Victory Day in Russia is celebrated on May 9 and the country’s second most popular public holiday after New Year’s Day.

The holiday marks the capitulation of Nazi Germany to the Soviet Union in the Second World War in 1945. Unlike Europe where it is celebrated on May 8, Victory Day in Russia is celebrated on May 9 as Germany’s surrender was signed late in the evening on May 8, 1945 when it was already May 9 in Russia. As known in April and early May 1945, with the Nazis retreating on both the Eastern and Western fronts, German troops had already begun surrendering in a piecemeal fashion. The Nazi regime negotiated a surrender with Britain and the U.S. on May 7 and it came into force the next day. But a chief concern for Nazi soldiers was being taken prisoner by the Red Army, which already held Berlin. So even when British Prime Minister Winston Churchill and United States President Harry Truman announced the war’s end German soldiers continued fighting Soviet troops until the following day.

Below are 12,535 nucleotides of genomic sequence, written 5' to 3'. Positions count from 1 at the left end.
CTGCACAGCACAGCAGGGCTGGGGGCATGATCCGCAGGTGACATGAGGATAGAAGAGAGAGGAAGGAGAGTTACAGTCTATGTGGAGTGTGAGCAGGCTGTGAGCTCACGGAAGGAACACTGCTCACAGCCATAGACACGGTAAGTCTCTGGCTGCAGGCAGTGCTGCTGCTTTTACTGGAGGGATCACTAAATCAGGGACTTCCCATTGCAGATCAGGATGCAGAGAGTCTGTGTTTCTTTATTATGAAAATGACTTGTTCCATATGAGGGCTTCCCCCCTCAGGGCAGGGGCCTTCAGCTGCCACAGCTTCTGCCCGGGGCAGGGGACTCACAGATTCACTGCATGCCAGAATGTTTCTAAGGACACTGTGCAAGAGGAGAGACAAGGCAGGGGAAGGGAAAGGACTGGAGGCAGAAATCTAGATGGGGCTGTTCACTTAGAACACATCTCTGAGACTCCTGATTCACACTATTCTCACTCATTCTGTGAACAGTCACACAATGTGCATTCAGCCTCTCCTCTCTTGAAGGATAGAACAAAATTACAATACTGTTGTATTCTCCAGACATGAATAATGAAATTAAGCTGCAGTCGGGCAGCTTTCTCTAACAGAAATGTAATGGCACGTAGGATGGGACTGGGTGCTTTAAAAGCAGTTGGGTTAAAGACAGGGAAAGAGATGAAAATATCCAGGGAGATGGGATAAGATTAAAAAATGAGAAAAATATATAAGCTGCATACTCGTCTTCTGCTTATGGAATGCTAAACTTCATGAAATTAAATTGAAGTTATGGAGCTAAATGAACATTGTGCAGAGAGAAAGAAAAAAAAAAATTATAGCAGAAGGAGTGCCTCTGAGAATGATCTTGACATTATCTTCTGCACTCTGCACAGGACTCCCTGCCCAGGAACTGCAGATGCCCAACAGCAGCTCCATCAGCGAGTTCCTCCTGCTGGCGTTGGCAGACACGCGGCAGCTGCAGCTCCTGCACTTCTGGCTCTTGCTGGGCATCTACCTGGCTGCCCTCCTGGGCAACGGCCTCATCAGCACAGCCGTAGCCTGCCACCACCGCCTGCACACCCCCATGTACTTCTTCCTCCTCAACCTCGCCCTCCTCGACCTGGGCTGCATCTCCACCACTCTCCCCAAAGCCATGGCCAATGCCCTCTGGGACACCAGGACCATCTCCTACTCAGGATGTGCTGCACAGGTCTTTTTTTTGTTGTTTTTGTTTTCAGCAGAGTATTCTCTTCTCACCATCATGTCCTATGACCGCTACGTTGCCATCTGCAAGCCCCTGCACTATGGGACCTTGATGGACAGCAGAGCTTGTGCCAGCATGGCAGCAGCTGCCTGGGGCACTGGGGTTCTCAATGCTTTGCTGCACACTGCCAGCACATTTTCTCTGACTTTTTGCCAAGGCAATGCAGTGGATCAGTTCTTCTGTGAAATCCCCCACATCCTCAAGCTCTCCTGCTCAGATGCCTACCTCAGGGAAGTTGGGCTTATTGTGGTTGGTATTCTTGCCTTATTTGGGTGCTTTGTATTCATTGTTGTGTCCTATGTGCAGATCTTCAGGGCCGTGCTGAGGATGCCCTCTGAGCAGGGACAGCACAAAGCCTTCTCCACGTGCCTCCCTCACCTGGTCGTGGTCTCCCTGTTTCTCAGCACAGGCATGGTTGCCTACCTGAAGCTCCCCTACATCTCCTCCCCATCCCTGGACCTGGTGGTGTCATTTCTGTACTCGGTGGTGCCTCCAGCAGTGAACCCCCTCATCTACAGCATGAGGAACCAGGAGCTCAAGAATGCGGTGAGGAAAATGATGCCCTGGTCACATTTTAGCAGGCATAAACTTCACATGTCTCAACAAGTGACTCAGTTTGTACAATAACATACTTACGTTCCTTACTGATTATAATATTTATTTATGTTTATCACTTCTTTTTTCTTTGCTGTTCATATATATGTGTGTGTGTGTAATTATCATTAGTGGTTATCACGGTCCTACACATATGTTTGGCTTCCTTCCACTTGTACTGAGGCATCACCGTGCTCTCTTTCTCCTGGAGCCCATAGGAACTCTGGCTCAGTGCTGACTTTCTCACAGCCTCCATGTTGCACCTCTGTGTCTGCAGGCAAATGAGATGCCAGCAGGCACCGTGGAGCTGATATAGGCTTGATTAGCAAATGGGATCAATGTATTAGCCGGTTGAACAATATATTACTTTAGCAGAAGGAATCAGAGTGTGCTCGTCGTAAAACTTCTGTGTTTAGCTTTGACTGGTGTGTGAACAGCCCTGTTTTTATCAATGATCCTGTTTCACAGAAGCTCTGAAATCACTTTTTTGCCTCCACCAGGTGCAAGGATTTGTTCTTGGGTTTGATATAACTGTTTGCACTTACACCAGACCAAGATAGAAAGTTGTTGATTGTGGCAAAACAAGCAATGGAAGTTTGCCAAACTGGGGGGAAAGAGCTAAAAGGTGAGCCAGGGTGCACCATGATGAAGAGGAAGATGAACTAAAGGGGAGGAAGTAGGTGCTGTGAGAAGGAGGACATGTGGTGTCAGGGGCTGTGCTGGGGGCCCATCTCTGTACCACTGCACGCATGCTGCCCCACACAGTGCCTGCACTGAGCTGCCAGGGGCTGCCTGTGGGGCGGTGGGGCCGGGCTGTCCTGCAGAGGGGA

Joseph Stalin declared the end of the war on May 9 on Soviet radio: “Your courage has defeated the Nazis. The war is over,”- he said.

Victory Day in Russia commemorates millions of people who lost their lives in the Second World War, known in Russia as the Great Patriotic War, and honors the bravery of Russian soldiers and Russian people on the whole whose heroism saved the country from Nazi invaders. 

On this day celebrations and commemorative events are held all across Russia, with military parades taking place in the country’s major cities, the most spectacular one in Moscow’s Red Square.

Victory Day in Russia is a sacred holiday for Russians who often say that there is not a single family in the country who did not lose someone in that war. In modern Russia the anniversary remains not only a massive public celebration, but an intensely personal one for citizens of Russia and many of the former Soviet republics, whose collective casualties during World War II exceed 25 million.

The march and military parades take place in a handful of large Russian cities — largely from the so-called “hero cities.” This Soviet-era title was bestowed on 13 Soviet cities on the eastern front were Red Army and local fighters scored the most dramatic victories over Nazi forces such as Volgograd (formerly Stalingrad), Sevastopol and Brest.